Relationship between legacy and emerging organic pollutants in Antarctic seabirds and their foraging ecology as shown by δ13C and δ15N

Flávia V. Mello, Jose L. Roscales, Yago S. Guida, Jorge F.S. Menezes, Alba Vicente, Erli S. Costa, Begoña Jiménez, João Paulo M. Torres

Research output: Contribution to journalArticlepeer-review

36 Scopus citations


Foraging ecology and the marine regions exploited by Antarctic seabirds outside of breeding strongly influence their exposure to persistent organic pollutants (POPs). However, relationships between them are largely unknown, an important knowledge gap given that many species are capital breeders and POPs may be deleterious to seabirds. This study investigates the relationship between Antarctic seabird foraging ecology (measured by δ13C and δ15N) and POPs accumulated in their eggs prior to breeding. Organochlorinated pesticides, polychlorinated biphenyls (PCBs), polybrominated diphenyl ethers (PBDEs), and dechlorane plus (DP) were measured in eggs of chinstrap, Adélie, and gentoo penguins (Pygoscelis antarctica, P. adeliae, P. papua), as well as south polar skua (Catharacta maccormicki), sampled on King George Island. Total POP levels were as follows: skua (3210 ± 3330 ng/g lipid weight) > chinstrap (338 ± 128 ng/g) > Adélie (287 ± 43.3 ng/g) > gentoo (252 ± 49.4 ng/g). Trophic position and pre-breeding foraging sites were important in explaining POP accumulation patterns across species. The most recalcitrant compounds were preferentially accumulated in skuas, occupying one trophic level above penguins. In contrast, their Antarctic endemism, coupled with influence from cold condensation of pollutants, likely contributed to penguins exhibiting higher concentrations of more volatile compounds (e.g., hexachlorobenzene, PCB-28 and − 52) than skuas. Regional differences in penguin pre-breeding foraging areas did not significantly affect their POP burdens, whereas the trans-equatorial migration and foraging sites of skuas were strongly reflected in their pollutant profiles, especially for PBDEs and DPs. Overall, our results provide new insights on migratory birds as biovectors of POPs, including non-globally regulated compounds such as DP, from northern regions to Antarctica.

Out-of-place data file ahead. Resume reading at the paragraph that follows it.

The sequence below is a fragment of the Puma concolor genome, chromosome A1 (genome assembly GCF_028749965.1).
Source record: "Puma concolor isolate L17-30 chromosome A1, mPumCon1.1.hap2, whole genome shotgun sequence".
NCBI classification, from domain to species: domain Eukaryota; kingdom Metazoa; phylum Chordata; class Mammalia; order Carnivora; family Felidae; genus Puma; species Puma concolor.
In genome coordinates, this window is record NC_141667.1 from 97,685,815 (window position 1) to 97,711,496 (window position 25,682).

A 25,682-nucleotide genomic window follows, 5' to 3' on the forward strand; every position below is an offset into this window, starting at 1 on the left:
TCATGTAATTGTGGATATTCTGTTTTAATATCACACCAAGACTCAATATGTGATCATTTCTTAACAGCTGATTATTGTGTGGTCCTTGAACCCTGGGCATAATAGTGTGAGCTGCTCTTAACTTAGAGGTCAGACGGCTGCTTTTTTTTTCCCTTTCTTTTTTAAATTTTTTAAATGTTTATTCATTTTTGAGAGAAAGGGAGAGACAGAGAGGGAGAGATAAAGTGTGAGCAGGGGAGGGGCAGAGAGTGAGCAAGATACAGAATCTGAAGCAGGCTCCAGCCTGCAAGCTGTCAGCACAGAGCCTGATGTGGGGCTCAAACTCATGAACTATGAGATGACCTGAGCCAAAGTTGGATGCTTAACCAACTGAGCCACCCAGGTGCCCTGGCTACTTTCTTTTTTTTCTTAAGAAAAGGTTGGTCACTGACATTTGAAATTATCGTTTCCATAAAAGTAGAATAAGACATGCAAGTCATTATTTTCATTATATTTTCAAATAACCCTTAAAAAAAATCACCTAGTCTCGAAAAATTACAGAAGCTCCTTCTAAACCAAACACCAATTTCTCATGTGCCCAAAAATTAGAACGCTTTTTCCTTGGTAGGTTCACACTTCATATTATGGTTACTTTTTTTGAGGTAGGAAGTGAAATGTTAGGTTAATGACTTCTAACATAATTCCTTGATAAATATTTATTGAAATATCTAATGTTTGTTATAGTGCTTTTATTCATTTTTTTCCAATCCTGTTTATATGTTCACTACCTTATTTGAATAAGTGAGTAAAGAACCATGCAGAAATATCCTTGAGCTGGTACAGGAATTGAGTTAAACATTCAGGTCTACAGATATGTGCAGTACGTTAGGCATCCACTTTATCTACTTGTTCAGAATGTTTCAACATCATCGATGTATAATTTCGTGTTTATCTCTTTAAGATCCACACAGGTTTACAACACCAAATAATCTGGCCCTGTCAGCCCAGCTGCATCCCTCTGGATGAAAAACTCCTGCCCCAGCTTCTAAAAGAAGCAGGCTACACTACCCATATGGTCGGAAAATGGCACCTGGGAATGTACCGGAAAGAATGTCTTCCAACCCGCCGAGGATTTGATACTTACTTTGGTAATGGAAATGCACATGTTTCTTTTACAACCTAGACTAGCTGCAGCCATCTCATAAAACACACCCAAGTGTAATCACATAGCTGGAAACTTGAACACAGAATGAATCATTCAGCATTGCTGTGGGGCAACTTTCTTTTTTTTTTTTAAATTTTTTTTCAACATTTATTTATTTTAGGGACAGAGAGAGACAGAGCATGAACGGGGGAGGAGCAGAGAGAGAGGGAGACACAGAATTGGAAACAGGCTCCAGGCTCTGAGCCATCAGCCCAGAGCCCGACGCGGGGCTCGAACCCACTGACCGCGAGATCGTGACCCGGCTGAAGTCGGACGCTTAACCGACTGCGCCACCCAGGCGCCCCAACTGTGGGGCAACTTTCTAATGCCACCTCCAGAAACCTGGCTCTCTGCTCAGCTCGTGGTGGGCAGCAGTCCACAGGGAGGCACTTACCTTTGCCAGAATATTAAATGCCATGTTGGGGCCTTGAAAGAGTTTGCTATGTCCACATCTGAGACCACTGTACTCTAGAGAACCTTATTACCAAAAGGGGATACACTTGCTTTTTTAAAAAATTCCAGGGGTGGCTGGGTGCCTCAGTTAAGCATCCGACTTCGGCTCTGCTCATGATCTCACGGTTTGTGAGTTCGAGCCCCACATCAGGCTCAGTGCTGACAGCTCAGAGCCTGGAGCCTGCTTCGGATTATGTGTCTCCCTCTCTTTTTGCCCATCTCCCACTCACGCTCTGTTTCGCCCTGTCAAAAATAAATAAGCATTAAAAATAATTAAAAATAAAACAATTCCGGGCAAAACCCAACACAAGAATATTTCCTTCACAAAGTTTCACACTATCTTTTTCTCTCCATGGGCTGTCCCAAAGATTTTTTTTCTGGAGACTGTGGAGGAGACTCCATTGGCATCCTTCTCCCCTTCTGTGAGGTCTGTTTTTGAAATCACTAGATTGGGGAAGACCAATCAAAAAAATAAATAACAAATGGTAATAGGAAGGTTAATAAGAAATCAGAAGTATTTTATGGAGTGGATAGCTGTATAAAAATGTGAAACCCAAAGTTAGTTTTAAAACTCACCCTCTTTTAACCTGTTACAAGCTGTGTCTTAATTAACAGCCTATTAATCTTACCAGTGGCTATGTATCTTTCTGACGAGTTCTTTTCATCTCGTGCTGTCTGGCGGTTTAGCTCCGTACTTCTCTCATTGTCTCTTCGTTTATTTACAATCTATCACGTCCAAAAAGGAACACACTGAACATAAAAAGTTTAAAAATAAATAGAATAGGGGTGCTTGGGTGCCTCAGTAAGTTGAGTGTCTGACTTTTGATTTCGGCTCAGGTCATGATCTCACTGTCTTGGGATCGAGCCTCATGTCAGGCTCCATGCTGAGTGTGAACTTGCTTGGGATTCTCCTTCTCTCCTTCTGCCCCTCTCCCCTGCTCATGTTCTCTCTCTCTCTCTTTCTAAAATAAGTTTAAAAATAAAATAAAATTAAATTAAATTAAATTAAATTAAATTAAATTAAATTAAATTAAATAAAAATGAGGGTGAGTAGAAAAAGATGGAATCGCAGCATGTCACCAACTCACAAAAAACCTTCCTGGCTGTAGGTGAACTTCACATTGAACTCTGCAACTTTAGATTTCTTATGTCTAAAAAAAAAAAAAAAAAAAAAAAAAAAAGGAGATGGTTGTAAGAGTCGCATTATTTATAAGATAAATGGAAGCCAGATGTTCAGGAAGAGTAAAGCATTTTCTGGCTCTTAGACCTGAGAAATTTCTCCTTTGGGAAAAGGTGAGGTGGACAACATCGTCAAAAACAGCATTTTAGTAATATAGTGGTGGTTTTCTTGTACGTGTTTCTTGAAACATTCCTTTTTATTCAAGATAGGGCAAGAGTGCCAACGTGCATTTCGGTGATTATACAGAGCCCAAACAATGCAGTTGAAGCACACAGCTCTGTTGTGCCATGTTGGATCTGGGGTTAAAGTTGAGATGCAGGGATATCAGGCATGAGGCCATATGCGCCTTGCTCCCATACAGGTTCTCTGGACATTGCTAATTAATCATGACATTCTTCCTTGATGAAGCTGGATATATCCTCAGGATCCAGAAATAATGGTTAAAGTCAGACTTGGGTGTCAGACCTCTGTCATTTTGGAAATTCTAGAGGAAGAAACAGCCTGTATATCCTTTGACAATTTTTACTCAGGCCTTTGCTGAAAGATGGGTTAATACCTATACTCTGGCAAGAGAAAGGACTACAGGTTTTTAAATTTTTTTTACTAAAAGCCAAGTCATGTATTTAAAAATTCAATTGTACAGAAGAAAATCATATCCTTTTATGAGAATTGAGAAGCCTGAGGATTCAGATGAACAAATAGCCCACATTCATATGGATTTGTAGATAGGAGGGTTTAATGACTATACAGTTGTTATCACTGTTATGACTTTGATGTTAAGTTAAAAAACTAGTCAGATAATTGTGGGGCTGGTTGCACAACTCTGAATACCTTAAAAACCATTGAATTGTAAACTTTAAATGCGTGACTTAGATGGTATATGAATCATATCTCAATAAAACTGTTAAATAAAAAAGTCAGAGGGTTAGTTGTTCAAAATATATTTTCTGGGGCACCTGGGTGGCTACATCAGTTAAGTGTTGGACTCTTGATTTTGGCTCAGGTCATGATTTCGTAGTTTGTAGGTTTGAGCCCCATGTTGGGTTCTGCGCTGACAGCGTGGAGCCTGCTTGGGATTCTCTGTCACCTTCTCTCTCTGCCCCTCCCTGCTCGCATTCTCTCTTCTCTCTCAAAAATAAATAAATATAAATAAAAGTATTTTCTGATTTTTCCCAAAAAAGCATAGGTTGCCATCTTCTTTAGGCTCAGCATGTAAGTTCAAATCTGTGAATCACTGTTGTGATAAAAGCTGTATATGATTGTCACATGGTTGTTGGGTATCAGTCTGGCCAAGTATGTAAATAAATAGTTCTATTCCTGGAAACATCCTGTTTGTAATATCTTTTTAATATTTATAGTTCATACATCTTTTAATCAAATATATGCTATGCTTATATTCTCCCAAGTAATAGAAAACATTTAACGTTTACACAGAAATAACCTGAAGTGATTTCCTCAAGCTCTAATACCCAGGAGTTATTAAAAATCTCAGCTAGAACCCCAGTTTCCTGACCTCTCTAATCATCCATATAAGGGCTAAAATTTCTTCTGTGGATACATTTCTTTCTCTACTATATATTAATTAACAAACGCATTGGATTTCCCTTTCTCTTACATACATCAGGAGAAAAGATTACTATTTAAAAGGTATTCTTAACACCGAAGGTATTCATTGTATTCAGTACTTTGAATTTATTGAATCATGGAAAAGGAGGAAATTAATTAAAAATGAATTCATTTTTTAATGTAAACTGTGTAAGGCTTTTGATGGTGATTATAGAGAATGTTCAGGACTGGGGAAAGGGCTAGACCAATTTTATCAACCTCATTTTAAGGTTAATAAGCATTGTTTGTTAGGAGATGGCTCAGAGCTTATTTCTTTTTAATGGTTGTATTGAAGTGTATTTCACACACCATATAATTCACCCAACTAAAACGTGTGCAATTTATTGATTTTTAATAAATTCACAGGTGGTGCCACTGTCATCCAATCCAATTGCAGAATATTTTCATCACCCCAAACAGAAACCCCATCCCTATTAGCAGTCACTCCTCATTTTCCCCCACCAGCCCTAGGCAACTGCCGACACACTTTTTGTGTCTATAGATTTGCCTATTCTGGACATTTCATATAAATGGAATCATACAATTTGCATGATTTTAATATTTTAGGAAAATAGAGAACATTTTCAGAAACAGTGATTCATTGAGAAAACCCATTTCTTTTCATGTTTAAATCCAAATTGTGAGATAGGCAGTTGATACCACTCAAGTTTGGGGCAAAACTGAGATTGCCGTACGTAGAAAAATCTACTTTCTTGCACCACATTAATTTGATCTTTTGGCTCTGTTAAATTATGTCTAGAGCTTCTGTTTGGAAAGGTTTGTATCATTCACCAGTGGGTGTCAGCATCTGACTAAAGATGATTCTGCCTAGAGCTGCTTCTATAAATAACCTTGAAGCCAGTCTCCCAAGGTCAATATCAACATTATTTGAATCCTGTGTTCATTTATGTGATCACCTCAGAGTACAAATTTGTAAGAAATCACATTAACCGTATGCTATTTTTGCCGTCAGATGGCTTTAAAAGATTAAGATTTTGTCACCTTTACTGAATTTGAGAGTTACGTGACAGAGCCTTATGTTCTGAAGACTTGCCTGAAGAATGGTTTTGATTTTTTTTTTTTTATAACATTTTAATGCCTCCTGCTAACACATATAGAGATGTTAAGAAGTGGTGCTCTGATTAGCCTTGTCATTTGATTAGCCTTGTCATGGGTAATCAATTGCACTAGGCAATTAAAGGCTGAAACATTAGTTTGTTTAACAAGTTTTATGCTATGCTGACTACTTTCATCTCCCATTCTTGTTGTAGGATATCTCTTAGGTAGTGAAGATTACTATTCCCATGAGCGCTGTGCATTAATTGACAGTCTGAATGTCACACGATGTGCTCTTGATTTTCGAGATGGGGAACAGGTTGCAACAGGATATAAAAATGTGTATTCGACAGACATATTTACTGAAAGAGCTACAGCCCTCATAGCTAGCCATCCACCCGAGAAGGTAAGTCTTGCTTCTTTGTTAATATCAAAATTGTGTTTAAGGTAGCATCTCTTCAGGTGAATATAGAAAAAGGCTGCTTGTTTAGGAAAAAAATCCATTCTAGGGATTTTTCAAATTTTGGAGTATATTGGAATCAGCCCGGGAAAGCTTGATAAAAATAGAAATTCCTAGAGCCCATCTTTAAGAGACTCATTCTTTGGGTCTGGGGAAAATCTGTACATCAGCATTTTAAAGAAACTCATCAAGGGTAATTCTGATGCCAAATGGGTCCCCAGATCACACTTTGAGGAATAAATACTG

Original languageEnglish
Pages (from-to)1380-1389
Number of pages10
JournalScience of the Total Environment
StatePublished - 15 Dec 2016


  • Dechlorane plus
  • Organochlorinated pesticides
  • Polybrominated diphenyl ethers
  • Polychlorinated biphenyls
  • Stable isotopes
  • Trophic ecology

ASJC Scopus subject areas

  • Environmental Engineering
  • Environmental Chemistry
  • Waste Management and Disposal
  • Pollution


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